After the bombing, Russia looks to win Syrian friends

After the bombing, Russia looks to win Syrian friends
2 min read
12 April, 2016
After destroying swathes of Syria, Russia is now looking at expanding its influence in the country with troops clearing landmines and the Russian language promoted in schools.
This school is Aleppo was destroyed by Russian war planes killing eight students [Anadolu]
Russian teachers are set to be despatched to Syria, in a bid to promote the Russian language in the war-torn country.

Studying a second language is compulsory in Syrian schools, and while English remains the most popular choice for students, Moscow is hoping that Russian will overtake French to become a third language for young Syrians.

The language could be useful for Syrians in regime areas where Russia already has a strong military presence, as the Kremlin looks to further its influence into civilian areas.

Moscow launched air raids to support the Syrian regime last year, and has since expanded its airbase in Latakia and port in Tartous.

Hundreds of Russian airmen, mechanics, sailors and troops are still housed at the bases, and some Syrians are employed in civilian roles, in areas where unemployment and poverty have become commonplace.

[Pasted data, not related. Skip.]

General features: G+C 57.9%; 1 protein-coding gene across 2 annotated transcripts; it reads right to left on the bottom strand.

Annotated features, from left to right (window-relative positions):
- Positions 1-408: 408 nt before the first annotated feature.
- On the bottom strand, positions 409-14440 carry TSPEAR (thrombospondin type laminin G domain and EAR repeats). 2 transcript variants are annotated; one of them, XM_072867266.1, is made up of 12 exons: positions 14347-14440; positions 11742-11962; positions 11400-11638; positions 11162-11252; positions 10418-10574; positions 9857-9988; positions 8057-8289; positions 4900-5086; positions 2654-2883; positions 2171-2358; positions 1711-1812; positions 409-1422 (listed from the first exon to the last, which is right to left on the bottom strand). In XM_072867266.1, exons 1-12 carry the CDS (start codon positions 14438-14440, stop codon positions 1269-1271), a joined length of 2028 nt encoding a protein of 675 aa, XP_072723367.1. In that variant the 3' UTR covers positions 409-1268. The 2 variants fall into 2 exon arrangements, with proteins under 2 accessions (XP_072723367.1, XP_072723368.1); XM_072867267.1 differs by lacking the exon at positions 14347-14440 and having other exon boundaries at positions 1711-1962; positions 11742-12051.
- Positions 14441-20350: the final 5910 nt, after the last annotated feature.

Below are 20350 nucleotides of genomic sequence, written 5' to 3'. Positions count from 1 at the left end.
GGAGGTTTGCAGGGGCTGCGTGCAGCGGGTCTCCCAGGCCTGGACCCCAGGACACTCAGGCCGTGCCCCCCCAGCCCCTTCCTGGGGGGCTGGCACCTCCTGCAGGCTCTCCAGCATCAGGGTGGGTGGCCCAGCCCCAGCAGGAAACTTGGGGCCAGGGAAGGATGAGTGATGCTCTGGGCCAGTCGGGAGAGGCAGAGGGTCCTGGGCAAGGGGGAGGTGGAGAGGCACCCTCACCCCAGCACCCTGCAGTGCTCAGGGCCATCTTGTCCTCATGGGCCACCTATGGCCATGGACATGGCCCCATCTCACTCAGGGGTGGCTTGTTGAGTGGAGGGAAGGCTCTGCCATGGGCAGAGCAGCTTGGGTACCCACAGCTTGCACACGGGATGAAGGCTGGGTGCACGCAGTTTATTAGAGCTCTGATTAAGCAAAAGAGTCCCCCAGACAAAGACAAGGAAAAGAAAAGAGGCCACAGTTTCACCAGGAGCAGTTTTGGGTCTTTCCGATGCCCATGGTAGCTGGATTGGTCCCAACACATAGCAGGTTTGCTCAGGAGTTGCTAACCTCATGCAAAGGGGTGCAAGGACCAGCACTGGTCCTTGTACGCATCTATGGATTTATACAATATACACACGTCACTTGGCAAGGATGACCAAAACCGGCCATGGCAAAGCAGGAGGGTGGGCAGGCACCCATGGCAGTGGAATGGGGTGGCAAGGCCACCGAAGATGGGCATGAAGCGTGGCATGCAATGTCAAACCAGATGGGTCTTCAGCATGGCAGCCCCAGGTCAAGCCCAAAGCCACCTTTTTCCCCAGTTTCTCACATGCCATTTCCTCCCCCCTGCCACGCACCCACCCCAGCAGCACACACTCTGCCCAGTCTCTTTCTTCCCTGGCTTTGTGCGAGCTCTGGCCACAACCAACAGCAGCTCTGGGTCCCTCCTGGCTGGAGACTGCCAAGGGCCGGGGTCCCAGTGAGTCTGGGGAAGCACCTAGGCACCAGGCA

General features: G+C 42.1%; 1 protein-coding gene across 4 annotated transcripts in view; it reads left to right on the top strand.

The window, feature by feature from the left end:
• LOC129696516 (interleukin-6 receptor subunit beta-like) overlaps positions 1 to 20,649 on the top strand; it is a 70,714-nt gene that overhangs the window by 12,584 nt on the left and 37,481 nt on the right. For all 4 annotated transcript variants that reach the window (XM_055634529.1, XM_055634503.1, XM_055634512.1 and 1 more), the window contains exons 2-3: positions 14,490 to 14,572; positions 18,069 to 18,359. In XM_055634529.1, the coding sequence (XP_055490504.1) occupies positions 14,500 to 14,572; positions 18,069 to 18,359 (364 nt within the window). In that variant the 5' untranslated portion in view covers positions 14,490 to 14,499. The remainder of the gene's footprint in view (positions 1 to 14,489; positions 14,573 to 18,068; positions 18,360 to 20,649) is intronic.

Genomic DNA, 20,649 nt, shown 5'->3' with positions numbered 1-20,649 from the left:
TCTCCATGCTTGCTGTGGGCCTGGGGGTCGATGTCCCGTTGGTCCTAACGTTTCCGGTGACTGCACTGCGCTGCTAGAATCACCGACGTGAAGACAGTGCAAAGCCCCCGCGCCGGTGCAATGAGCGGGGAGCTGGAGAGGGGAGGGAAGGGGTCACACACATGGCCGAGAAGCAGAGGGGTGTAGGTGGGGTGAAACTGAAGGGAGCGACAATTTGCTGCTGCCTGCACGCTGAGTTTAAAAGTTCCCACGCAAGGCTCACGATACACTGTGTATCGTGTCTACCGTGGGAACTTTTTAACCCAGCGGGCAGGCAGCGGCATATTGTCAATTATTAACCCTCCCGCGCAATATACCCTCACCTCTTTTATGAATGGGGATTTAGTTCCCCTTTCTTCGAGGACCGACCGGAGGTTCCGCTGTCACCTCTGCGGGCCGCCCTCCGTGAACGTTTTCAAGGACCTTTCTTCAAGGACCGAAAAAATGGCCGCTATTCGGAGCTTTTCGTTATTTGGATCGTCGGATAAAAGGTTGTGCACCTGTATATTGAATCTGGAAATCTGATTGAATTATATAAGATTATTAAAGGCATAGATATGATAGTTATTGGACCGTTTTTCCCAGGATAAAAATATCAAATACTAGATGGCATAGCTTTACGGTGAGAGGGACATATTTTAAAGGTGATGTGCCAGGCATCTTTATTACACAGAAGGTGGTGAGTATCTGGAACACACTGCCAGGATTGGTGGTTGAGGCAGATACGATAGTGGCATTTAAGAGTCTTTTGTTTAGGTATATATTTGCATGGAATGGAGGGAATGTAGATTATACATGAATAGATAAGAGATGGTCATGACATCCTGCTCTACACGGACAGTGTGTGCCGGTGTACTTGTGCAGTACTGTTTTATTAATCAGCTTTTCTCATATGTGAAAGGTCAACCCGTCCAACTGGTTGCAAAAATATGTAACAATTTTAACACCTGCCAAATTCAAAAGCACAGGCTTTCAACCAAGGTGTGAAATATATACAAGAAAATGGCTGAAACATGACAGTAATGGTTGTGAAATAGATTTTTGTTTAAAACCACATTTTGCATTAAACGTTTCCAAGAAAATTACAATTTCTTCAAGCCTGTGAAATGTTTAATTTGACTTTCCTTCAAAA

Syrian state news said that Damascus plans to promote the study of Russian in schools since it made the language an option for students as a second foreign language one year ago.
 
Now Russian will be be an option for students up to 12th grade (aged 17-18), typically the last year of school for Syrians.

The number of Syrian schools teaching Russian has shot up to 105 schools this year from 59 in 2015, and around 7,500 students in seventh and eighth grades are taking the language.
Moscow was accused by human rights groups and NGOs operating in Syrian-opposition territories of deliberately targeting schools and hospitals.
Evidently, it's French - the language of Syria's one-time colonial rulers - that has suffered for the growing popularity of Russian.

Russian and Syrian officials also hope to organise a two-week camp in Russia for top language learners, which will help the students immerse themselves in the language and culture.

Russia is attempting to win a "hearts-and-minds" campaign with Syrians in regime-held areas.

Pro-Moscow media have reported that Russian troops have now embarked on mine clearance duties and baking bread for locals.

It comes after Russia announced a partial withdrawal from Syria after a six-month bombing campaign, with most of its firepower directed on densely populated rebel areas.

The bombardment led to a wave of destruction in opposition-held Idlib, Daraa, Hama, Latakia and Aleppo, killing thousands of civilians and destroying hundreds of thousands of homes.

Moscow was accused by human rights groups and NGOs operating in Syrian-opposition territories of deliberately targeting schools and hospitals.